How to build a bakery in a developing nation, part 2

by Lucy Sutton
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POWER Engineers

Baking & Snack Contributing Editor Jim Kline is president of The EnSol Group, Erwinna, PA. With active projects in Africa, Ecuador, Vietnam and St. Kitts, The EnSol Group’s international experience is broad. The company also supports an additional project in Malaysia. Mr. Kline offers his advice to bakeries considering expanding internationally.

Baking & Snack: What type of support should bakers and equipment suppliers get in streamlining the installation and startup process for an overseas bakery build?

Jim Kline: Suppliers and equipment vendors need all hands on deck. Experience and dedicated resources really are needed by both the baker and the equipment supplier when undertaking international projects. An experienced project manager — someone who understands the nuances of the area, who can deal with authorities and trades people, and who is experienced in managing and overseeing international projects — should be on board Day 1. This is key to controlling quality, time and costs on the project.

For the baker, defining the scope of the project will require an understanding of marketplace conditions. Things that may be foreign to a stateside project may be required — laundry for uniforms, power generation with full UPS capacity, dual-fuel ovens, carrying a safety-shoe inventory, 90 to 120 days of ingredient inventory, drivers, meal preparation, on-site housing, enhanced security. Again, this is an area where having the input of an experienced project manager during the planning phase will pay off.

Technical support during commissioning and startup will be essential because local resources will be limited. Put your requirements for support into your requests for quotation. For an equipment supplier, state the requirement up front in your proposal.

How is the equipment selling process different overseas?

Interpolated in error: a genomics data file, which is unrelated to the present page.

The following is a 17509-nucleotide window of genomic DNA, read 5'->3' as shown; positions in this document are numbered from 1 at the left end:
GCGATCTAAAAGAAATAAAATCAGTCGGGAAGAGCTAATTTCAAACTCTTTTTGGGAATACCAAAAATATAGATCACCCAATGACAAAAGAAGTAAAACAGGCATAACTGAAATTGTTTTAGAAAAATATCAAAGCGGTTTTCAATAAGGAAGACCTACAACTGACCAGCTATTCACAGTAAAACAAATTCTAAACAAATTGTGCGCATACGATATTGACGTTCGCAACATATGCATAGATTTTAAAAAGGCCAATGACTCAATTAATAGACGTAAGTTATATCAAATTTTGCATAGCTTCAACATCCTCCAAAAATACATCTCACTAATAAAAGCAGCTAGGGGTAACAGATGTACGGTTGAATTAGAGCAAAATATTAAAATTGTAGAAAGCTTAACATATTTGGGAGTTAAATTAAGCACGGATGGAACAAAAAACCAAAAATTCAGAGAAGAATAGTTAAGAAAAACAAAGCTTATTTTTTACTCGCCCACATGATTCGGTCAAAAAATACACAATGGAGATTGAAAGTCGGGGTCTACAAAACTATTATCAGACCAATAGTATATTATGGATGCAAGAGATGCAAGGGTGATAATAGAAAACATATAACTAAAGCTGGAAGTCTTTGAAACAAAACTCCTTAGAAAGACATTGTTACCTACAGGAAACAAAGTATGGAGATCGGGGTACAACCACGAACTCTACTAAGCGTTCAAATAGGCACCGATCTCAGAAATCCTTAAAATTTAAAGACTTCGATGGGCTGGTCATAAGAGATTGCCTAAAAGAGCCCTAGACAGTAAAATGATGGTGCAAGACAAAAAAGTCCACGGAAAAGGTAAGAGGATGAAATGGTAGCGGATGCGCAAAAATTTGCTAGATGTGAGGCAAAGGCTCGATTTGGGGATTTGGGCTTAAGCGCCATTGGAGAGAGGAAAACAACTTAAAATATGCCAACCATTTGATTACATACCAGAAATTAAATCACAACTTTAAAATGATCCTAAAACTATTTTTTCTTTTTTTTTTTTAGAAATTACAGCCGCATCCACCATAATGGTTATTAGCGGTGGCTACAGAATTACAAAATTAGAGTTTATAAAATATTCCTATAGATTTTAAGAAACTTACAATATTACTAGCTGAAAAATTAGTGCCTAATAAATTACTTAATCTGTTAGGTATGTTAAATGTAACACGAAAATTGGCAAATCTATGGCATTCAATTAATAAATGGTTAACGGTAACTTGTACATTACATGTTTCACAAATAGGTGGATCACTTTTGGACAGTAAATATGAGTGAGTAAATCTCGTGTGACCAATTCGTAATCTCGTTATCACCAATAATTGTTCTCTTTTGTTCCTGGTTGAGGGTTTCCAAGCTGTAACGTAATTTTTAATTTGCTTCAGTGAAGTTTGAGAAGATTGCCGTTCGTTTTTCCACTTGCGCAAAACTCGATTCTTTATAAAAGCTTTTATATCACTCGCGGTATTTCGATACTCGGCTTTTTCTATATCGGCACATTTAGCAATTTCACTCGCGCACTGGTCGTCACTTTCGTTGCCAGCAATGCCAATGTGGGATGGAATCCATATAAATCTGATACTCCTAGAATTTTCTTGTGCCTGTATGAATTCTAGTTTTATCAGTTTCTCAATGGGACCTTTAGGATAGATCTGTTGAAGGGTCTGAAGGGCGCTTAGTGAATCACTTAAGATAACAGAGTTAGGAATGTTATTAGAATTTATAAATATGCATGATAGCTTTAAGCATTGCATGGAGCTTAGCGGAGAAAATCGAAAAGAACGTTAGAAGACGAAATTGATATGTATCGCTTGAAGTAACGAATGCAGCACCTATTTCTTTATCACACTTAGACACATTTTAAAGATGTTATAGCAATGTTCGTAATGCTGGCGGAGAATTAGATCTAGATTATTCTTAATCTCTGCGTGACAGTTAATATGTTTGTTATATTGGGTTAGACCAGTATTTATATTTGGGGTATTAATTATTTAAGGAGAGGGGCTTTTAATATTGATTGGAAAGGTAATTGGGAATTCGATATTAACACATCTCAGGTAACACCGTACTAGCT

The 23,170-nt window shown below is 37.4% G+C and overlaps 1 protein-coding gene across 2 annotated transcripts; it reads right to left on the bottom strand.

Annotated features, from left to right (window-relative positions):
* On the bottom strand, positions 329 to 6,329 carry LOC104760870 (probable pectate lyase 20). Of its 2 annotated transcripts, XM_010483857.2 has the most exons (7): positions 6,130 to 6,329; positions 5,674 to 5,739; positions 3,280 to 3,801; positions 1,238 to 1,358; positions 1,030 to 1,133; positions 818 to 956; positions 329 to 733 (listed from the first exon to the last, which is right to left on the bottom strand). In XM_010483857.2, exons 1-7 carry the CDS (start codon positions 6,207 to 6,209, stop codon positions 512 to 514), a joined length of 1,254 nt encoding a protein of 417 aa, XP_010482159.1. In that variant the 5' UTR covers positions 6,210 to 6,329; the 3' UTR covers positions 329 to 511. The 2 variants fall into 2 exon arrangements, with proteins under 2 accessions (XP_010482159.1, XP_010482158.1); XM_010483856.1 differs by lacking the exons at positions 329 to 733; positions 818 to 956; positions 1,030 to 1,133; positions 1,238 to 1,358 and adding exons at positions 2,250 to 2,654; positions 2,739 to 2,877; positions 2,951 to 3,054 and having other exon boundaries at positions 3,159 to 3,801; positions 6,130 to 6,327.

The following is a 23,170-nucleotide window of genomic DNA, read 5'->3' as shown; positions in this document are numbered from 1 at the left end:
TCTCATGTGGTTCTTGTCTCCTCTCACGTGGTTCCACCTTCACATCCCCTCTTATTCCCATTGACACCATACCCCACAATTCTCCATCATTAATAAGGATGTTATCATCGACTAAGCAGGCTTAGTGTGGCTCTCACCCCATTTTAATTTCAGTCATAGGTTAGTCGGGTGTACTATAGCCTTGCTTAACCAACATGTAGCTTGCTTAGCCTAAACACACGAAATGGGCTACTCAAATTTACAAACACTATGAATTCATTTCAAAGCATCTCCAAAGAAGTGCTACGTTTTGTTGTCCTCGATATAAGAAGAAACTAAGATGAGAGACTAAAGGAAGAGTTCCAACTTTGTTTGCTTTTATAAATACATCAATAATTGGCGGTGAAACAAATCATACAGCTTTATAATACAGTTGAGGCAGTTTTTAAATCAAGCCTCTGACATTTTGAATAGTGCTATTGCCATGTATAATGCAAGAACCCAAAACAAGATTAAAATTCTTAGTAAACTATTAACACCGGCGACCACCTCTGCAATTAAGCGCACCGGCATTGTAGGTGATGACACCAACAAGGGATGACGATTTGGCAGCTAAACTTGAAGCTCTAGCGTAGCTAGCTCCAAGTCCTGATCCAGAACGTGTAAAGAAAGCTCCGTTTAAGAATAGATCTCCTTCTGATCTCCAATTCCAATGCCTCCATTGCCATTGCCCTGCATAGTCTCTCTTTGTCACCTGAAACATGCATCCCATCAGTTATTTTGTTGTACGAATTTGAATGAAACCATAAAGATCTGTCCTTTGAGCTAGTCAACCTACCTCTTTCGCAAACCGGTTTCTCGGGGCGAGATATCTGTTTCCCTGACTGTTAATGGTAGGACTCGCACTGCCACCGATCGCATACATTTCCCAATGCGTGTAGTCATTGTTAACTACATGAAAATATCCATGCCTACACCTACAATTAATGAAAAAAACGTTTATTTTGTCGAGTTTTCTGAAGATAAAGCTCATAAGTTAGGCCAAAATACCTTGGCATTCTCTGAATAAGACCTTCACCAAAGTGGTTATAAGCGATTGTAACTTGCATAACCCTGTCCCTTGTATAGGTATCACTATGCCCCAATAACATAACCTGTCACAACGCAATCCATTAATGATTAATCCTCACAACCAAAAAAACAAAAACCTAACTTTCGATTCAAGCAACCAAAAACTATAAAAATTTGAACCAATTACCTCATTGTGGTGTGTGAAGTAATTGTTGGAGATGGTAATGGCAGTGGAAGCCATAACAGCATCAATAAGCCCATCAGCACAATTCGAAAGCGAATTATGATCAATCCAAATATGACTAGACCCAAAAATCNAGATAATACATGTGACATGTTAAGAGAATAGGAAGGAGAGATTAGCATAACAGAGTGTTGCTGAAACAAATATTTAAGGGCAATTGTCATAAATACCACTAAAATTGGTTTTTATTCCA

Although I’m not a marketer of equipment, I can answer this from a consultant’s perspective.

Ensure your specifications are clear as to what is included and what is not included in your offer. Be clear as to the regulatory standards you are designing to: There are significant differences between North American and European standards. You need to clearly state what the performance standards for the equipment are and provide ranges for dimensions, weight, rate, color and quality that the equipment will produce or handle.

Have payment terms and banking arrangements completed in advance of finalizing the order. Build in a delays clause that states how you will be compensated if the project is delayed beyond an established date.

Be prepared to negotiate far more than we are accustomed to in North America. Bidding may be used to narrow the list of suppliers; however, expect negotiating and haggling to reach the final price. If you’re not comfortable negotiating, then you need to get someone to represent you who is.

When supplying a bakery overseas, what logistical difficulties might equipment suppliers encounter that could delay delivery or add unexpected costs?

I touched on this a bit before, but let me expand on this. You need to align yourself with a firm experienced in the type of shipping you will be doing. And here again, be prepared to negotiate what services they are to provide. The right firm can save you time and money, and track your shipments in real time. There are quite a few firms to choose from, so do your homework wisely. They will quickly become a needed partner in your overseas business.

Finally, if you could give suppliers just one piece of advice, what would it be?

There are excellent opportunities overseas for those that have a streak of daring, but expect the buyer’s needs to be a bit different in emerging markets. Simple designs, less bells and whistles, robustness and reliability, and lower cost are all attributes required to serve this market. If possible, align yourself with a local firm or service provider. It demonstrates a commitment and provides confidence that the products will be properly supported.

 

This story is sponsored by POWER Engineers, which has one of the most comprehensive teams of engineers and specialists serving the baking and snack industry. As an extension of its clients' engineering teams, the company provides program management, integrated solutions and full facility design for the baking and snack industry. Learn more at www.powereng.com/food.

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